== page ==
|Don't be fooled. The photo has nothing to do with the post. I just like it a lot.|
Even after four and a half months, it’s still strange. I feel like a walking science experiment. Of course, there are all the bodily changes. The belly that suddenly popped and added inches to my hipline in a matter of days. The congestion that leaves my sinuses feeling like little elves shoved forty million cotton balls up my nose while I slept. The lightheadedness when I stand too quickly. The tender and ever-growing boobs that, for weeks, felt like miniature boxing champs were using them as punching bags. Each week it seems to be something different but all with the same underlying culprit: hormones. Oh, your hips are sore? Hormones. Oh, you get winded walking up a flight of stairs? Hormones. Oh, you have a headache again? Hormones. So far, I’ve been lucky, though. At least, that’s what I tell myself. The changes and discomforts haven’t been too severe, other than the first five weeks or so where morning sickness made me seriously reconsider moving my bedroom and office into the bathroom. (Side note, I’m convinced a man coined the term ‘morning sickness’ because it’s the biggest misnomer I’ve ever encountered. It doesn’t just hit in the morning and it definitely doesn’t magically go away when the clock strikes noon, either.)
Then there are the mental and psychological changes. I think I was in denial for the first few days, still convinced the five or six daily trips to puke my brains out were due to the stomach flu or food poisoning (salmonella!). But when my stomach flu didn’t go away after a week, I had to accept the reality facing me on that little plastic stick. I was never one of those women that dreamed about being pregnant, or about being a mother for that matter. In fact, for a long time -most of my 20s- I adamantly did not want kids. I was perfectly happy with being the cool auntie. That attitude eventually started to change, but rather than doing a 180 and becoming a part of the I Need To Be A Mommy Club, it evolved into more of a state of ambivalence. I could imagine a happy life either way - with or without children. The Husband, on the other hand, really wanted a family. He wants to be a father and, to be honest, I want him to be one, too. I think he’s going to be pretty dang great at it, actually. Since I could really go either way, we decided to let God/Nature/Fate/Whatever You Want To Call It make the decision for us.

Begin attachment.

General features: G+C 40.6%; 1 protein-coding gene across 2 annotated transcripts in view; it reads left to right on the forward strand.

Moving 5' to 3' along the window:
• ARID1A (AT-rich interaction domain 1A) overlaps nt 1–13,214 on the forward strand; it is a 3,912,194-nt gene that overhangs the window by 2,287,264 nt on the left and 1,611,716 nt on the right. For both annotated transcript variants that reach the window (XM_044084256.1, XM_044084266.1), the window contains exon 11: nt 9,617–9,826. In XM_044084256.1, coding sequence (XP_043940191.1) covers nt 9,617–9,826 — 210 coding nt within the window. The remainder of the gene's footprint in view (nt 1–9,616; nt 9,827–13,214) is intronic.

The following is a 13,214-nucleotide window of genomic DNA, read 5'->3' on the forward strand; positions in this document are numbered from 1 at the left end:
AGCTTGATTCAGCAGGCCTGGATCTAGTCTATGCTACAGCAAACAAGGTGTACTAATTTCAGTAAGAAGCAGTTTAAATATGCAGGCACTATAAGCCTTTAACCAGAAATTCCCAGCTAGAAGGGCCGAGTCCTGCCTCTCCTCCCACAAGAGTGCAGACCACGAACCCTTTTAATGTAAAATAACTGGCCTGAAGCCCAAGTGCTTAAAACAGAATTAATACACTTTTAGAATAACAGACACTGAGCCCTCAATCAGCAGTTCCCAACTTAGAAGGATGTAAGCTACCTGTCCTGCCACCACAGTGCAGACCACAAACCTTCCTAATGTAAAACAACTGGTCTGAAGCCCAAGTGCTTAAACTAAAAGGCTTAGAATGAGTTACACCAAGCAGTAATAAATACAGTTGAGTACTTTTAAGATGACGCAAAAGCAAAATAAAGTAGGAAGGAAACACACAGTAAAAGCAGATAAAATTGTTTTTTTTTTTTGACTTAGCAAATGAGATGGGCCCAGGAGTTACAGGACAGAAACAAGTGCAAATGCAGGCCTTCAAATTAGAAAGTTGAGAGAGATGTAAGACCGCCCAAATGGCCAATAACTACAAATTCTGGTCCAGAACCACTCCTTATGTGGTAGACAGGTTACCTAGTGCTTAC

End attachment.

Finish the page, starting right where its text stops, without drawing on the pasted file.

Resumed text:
Back in September, I had a Skype sesh with my bestie who had just recently moved back to the States. We were talking about all things life-related, as besties often do, and she asked if The Husband and I were thinking about having kids. She and I have always been on the same page when it came to that subject. Though The Husband and I weren’t ‘trying’ as some might say, we weren’t not trying either. It had been a while since we started not not trying and my body didn’t seem like it was going to cooperate. Of course, I stressed about it. Because I stress about everything. And because for so long it seemed like something that could/would/should happen so easily. No one really talks about how not easy it can be sometimes. I told her my thoughts and feelings then said, ‘Whatever. I’m letting it go. I’m not worrying about it anymore. Whether kids factor into the picture or not, whether biological or adopted, we have each other and we’ll have a happy life together either way.” Little did I know, Nature would make up her mind just a few weeks later.
So when it actually happened, when that plastic pee-covered stick said ‘Pregnant,' it took a while to sink it. And it’s still taking a while to get used to. Though I fully accept I may never get used to it. There’s an element of surrealism to the whole idea that an entirely new and different person is literally living inside my body and I don’t know that it’s something I can ever really ‘get used to.’ Nor do I think I want to. The awe of it is kind of mind-blowing.
I felt The Little One move for the first time a few days ago. It felt like I was being poked from the inside out. Which I guess is pretty much exactly what was happening. I’ve seen it move on the blurry black and white screen at the doctor’s office, but never actually felt it before then. Everyone kept telling me that when I did feel the “flutter kicks” it would feel like gas, or maybe a little muscle spasm, but it wasn’t like either of those things. It was it’s own distinct new feeling that was all at once familiar and unfamiliar. I’d never felt anything like it in my body before, yet I knew exactly what it was - and who was causing it. The little flickers of movement made this whole surreal experience slightly more real, but still strange nonetheless.
The science experiment continues.